In Defiance of Secularism, Democracy and Freedom of Expression


The behaviour of politicians and national leaders often makes me feel the urge to scream at my computer screen and risk the neighbours calling for psychiatric assistance, but the reactions to last week's coup attempt in Turkey have given me even greater concern than usual (by which I mean I only managed to narrowly restrain myself from smashing the crockery and charging into the street with a burning torch).

I've not spent much time in Turkey, but I have rather a mixed perception from what I've seen in the time I have spent there. My negative views were further vindicated by stories my wife told me of the country; as a young medical student of 21 (a number of years before I met her), she worked in a Turkish hospital as part of an internship experience program for one month. During that time, she was told not to leave her accommodation after five o'clock at night (yes, that's right, five), and was very nearly raped on two occasions – and undoubtedly would have been, had her friends not been with her. All of this, mark you, in a 'secular' and modern European-Asian state.

I do not believe that one can truly like or dislike anything without proper study and understanding, and my Turkish research eventually led me to Kemal Ataturk. I had originally thought the praise given to the memory of Ataturk by politicians (Saakashvili amongst them) was the typical fawning of politically correct-minded public figures, but the ignorance of fashionable thinkers was, in this case, nothing compared with mine. I learned that this was a man who recognised the rotting Ottoman cancer for what it was, and resolved to drag his country into the modern world and create a secular republic; he was also quoted as saying that all the best things in the world were a result of the work of women, and I, as a misandrist who despises all men, found myself in ready agreement.

Yet what I had seen and heard of modern Turkey – in both its culture and its government – did not resemble Ataturk's vision. Plainly the Turkish military have had similar misgivings, as they have never been afraid to launch coups against the government whenever they feel that Turkey's secularism was at risk. In addition, since the instigators of the coup – the Peace at Home Council – took their name from an Ataturk quote, it is highly unlikely that they were in any way connected with Fetuhullah Gulen as Erdogan would like the world to believe.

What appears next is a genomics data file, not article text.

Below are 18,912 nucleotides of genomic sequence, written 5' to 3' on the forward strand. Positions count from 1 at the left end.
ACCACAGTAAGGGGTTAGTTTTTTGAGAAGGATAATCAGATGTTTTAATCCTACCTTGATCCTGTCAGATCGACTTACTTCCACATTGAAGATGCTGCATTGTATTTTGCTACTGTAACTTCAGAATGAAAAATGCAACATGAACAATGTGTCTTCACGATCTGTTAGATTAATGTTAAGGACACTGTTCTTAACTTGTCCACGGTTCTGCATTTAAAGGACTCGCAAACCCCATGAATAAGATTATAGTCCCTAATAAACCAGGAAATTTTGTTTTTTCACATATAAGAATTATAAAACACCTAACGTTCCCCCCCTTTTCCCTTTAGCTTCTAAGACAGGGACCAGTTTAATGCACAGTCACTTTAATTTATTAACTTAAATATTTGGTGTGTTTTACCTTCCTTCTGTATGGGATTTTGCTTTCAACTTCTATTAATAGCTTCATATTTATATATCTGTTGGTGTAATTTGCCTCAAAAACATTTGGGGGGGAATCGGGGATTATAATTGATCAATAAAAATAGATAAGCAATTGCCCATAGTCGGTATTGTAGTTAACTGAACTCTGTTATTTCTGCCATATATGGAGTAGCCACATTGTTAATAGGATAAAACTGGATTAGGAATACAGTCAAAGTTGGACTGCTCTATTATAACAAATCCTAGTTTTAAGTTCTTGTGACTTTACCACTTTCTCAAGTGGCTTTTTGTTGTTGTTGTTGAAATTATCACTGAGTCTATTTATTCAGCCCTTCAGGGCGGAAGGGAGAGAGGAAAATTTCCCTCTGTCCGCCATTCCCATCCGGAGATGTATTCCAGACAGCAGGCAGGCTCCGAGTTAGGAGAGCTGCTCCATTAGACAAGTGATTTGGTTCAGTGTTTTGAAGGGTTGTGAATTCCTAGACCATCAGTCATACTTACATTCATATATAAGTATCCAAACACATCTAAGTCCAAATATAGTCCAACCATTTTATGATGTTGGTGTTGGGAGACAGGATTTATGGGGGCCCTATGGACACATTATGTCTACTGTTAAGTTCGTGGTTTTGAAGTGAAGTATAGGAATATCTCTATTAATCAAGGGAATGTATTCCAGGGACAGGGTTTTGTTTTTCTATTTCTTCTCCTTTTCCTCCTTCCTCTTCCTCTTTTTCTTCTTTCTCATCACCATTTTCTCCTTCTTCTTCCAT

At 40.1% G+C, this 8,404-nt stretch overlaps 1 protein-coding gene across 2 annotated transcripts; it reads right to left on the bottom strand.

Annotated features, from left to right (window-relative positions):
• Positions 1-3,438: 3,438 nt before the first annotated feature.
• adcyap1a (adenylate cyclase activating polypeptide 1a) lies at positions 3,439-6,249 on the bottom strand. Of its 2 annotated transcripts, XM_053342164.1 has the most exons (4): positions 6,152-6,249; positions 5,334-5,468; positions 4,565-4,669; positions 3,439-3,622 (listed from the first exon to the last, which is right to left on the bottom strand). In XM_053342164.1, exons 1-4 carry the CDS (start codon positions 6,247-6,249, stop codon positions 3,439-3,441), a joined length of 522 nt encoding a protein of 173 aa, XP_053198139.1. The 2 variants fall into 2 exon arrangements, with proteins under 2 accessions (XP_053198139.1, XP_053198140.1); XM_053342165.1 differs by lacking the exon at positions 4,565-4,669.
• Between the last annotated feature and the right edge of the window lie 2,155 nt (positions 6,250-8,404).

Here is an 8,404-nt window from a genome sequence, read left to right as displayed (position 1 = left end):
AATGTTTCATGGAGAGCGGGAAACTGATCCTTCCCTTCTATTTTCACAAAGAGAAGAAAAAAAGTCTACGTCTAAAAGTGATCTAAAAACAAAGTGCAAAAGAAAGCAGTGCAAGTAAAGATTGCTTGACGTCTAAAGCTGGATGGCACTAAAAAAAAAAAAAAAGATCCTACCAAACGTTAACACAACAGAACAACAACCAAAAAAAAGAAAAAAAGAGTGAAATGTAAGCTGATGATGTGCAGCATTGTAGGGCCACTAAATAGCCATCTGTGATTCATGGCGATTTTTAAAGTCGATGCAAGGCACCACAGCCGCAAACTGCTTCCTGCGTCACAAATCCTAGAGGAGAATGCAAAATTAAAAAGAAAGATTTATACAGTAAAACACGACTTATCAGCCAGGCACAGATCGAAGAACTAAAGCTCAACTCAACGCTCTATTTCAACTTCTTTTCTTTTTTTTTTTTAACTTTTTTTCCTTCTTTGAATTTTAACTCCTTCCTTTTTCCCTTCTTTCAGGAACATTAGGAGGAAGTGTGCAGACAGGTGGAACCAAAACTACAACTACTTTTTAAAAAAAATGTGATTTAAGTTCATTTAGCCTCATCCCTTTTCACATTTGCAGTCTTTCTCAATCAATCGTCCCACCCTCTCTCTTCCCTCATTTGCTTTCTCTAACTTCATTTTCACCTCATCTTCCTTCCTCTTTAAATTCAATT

Turkey's secularism has never been more at risk than it is now. That Erdogan's government has become increasingly Islamist over the years is common knowledge, but the reaction by the rest of the world to the attempted coup has served as another example of the spinelessness of the West. Washington hedged its best by originally simply stating that it 'supported democracy', which could be taken to mean that it was hoping for the downfall of the Erdogan dictatorship or that the US supported the elected government. The strongest step the West has taken is stating that Turkey's membership in NATO will 'maybe' be at risk if it reintroduces the death penalty to execute the revolutionaries.

As a Georgian citizen, it causes me considerable alarm when the Georgian government periodically announces more Turkish investments in Georgia, or 'deepening cooperation' with Turkey, or 'deepening bilateral ties' with Turkey. Though Georgians have such long memories of Russian domination over them under the Russian Empire and then the Soviet Union, it often surprises me that they seem to have forgotten the centuries of Ottoman raids, enslavement and conquest...and the ideology behind all of it, which is the same as that which Erdogan adheres to.

Georgia naturally needs to maintain good relations with a neighbour as big and powerful as Turkey, but I was truly shocked by the support Erdogan enjoys, especially as his ideology is so at odds with that of Ataturk, the father of modern Turkey; one can only assume that modern Turks don't care too much for modern Turkey, and would prefer a return to the Ottoman which case, Georgians might do well to recall their history before the Russians annexed Georgia for their empire. A country which has been dogged by allegations of sympathy for the Islamic State, and launches attacks against the Kurds (the only people who have fought effective campaigns against IS) and openly talks of reintroducing the death penalty and headscarves for women in defiance of secularism, democracy and freedom of expression, is not a country I would want Georgia getting any closer to.

Tim Ogden

21 July 2016 21:05